Author Topic: Rough friction Feeling  (Read 785 times)

Cruz

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Re: Rough friction Feeling
« Reply #15 on: July 26, 2018, 02:38:58 PM »
As John hinted at above - is your chain 'relaxed'. The only time I have come across any real noise or vibration through the drive train was when I had the chain too tight. Rohloff run well with a slightly loose chain.
I have checked it and thought that it was problem and gave to chain more relax. Think it is not problem, cause yesterday removed the wheel and spin it with hands and shifted. It really feels rough and gives vibrations 1 through 7 speeds. and it comes from the hub.
« Last Edit: July 26, 2018, 02:55:26 PM by Cruz »

Cruz

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Re: Rough friction Feeling
« Reply #16 on: July 26, 2018, 02:52:37 PM »
I used to think I could feel a roughness in gears 1 through 7, but I later concluded that the noise was making me more sensitive to perceived problems that were not really a problem.
That is the reason i am asking. Is it problem or not. If it is normal for new hub, it is not problem for me too. Before i checked almost everything about this hub and how it works (theoretical only) . But could not find that 1 through 7 it feels rough and with vibrations before it breaks. About noise yes, there are some topics. And it is my first experience with this hub and in real life i don't know how it feels and works, how it must or how it will in future.

geocycle

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Re: Rough friction Feeling
« Reply #17 on: July 26, 2018, 03:27:36 PM »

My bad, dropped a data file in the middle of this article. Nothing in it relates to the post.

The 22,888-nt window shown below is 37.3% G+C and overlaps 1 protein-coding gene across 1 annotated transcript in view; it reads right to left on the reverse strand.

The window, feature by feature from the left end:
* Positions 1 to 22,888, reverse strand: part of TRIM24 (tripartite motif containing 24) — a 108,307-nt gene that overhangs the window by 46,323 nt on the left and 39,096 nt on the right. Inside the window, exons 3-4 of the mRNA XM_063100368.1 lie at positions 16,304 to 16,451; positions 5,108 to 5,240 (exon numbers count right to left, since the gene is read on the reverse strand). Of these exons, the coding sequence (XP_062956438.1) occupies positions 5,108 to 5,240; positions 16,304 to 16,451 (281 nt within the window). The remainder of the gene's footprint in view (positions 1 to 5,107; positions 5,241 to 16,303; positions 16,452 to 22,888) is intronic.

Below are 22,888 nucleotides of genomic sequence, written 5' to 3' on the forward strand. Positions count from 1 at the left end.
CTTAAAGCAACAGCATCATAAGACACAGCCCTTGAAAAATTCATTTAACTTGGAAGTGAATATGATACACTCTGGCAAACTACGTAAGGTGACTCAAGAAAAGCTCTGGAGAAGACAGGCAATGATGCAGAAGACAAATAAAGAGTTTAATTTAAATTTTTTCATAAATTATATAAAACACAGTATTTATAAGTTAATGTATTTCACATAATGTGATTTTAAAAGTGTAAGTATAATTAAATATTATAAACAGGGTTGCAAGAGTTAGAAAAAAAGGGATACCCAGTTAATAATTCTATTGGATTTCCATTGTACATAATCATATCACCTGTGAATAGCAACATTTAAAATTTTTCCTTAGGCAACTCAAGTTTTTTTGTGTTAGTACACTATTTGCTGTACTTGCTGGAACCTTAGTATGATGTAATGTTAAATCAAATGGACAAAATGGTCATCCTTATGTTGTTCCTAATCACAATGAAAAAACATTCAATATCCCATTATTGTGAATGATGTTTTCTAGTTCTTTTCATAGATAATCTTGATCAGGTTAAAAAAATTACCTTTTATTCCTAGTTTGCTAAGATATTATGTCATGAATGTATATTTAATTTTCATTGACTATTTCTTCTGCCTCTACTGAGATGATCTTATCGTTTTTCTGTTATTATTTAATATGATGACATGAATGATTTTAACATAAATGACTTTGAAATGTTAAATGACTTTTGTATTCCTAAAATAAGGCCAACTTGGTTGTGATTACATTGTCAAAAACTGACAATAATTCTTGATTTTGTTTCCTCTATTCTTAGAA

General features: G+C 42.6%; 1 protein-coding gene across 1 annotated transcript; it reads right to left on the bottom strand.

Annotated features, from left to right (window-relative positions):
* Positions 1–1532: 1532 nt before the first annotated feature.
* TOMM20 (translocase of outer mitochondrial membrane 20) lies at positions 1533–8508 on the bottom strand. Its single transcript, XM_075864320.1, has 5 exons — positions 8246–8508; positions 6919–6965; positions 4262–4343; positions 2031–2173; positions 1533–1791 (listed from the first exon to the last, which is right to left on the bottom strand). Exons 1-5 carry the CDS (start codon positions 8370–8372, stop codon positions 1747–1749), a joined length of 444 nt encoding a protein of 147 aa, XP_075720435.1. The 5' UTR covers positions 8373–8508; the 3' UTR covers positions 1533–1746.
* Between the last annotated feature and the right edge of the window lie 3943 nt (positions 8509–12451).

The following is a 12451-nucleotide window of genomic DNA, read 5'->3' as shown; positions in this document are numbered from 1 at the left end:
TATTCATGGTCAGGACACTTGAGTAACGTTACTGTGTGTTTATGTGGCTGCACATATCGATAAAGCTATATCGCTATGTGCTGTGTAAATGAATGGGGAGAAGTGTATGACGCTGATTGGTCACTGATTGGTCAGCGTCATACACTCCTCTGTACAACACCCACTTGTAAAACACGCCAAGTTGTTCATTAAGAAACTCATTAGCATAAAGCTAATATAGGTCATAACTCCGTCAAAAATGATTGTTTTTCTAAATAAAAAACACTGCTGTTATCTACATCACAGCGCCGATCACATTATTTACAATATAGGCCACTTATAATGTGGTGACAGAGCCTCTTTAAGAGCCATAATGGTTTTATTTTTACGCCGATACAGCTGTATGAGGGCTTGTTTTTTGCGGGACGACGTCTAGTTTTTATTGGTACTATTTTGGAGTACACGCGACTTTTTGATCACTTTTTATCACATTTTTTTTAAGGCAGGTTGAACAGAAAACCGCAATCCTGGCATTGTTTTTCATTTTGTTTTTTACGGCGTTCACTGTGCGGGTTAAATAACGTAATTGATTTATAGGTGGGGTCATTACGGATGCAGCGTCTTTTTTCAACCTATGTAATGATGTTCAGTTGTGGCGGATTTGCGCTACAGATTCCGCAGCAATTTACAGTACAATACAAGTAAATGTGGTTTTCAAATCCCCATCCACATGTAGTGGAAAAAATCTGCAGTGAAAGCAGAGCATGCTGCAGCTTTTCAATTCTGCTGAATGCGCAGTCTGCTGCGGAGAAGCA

I was about to reply saying I do not recall any vibrations, then I trawled my posts and I wrote this 31 August 2006, days after getting my rohloff:

'Agreed with all that's been said about the Rohloff -7th is really awful - I was anticipating some noise but not the vibration through the pedals and I was suprised at the freewheel noise.  As others have mentioned 8-14th are great. '

So maybe it is normal! I certainly do not have any vibration issues now and the noise is barely detectable above the road hum even in 7th.
 

Danneaux

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Re: Rough friction Feeling
« Reply #18 on: July 26, 2018, 03:46:03 PM »
Quote
Agreed with all that's been said about the Rohloff -7th is really awful - I was anticipating some noise but not the vibration through the pedals and I was suprised at the freewheel noise.  As others have mentioned 8-14th are great.
<nods> Matches my experience as well, geo'. Though my Gear 7 was never "Awful", I did initially feel a vibration through the pedals and the freewheel noise was awfully loud. Both soon settled down with use. I seem to have gotten a particularly smooth Rohloff on my Nomad, for it has worked perfectly and remarkably quietly almost from the very start.